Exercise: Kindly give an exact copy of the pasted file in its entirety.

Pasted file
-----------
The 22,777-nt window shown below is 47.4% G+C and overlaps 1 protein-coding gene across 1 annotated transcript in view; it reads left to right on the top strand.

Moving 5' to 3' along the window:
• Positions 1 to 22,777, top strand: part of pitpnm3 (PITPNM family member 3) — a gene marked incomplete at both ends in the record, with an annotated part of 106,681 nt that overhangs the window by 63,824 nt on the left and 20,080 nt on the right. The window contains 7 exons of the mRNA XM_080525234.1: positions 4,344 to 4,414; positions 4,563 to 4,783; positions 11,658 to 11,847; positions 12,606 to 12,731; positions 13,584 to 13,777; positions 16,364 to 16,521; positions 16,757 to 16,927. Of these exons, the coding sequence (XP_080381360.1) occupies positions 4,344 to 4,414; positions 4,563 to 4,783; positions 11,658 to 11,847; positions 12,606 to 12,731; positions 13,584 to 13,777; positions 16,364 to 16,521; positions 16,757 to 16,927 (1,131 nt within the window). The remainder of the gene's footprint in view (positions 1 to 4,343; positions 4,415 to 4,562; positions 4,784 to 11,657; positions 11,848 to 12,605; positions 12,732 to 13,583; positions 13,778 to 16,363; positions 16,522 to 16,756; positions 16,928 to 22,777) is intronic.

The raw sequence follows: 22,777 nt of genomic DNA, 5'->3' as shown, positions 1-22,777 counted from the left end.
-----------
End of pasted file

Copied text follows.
The 22,777-nt window shown below is 47.4% G+C and overlaps 1 protein-coding gene across 1 annotated transcript in view; it reads left to right on the top strand.

Moving 5' to 3' along the window:
• Positions 1 to 22,777, top strand: part of pitpnm3 (PITPNM family member 3) — a gene marked incomplete at both ends in the record, with an annotated part of 106,681 nt that overhangs the window by 63,824 nt on the left and 20,080 nt on the right. The window contains 7 exons of the mRNA XM_080525234.1: positions 4,344 to 4,414; positions 4,563 to 4,783; positions 11,658 to 11,847; positions 12,606 to 12,731; positions 13,584 to 13,777; positions 16,364 to 16,521; positions 16,757 to 16,927. Of these exons, the coding sequence (XP_080381360.1) occupies positions 4,344 to 4,414; positions 4,563 to 4,783; positions 11,658 to 11,847; positions 12,606 to 12,731; positions 13,584 to 13,777; positions 16,364 to 16,521; positions 16,757 to 16,927 (1,131 nt within the window). The remainder of the gene's footprint in view (positions 1 to 4,343; positions 4,415 to 4,562; positions 4,784 to 11,657; positions 11,848 to 12,605; positions 12,732 to 13,583; positions 13,778 to 16,363; positions 16,522 to 16,756; positions 16,928 to 22,777) is intronic.

The raw sequence follows: 22,777 nt of genomic DNA, 5'->3' as shown, positions 1-22,777 counted from the left end.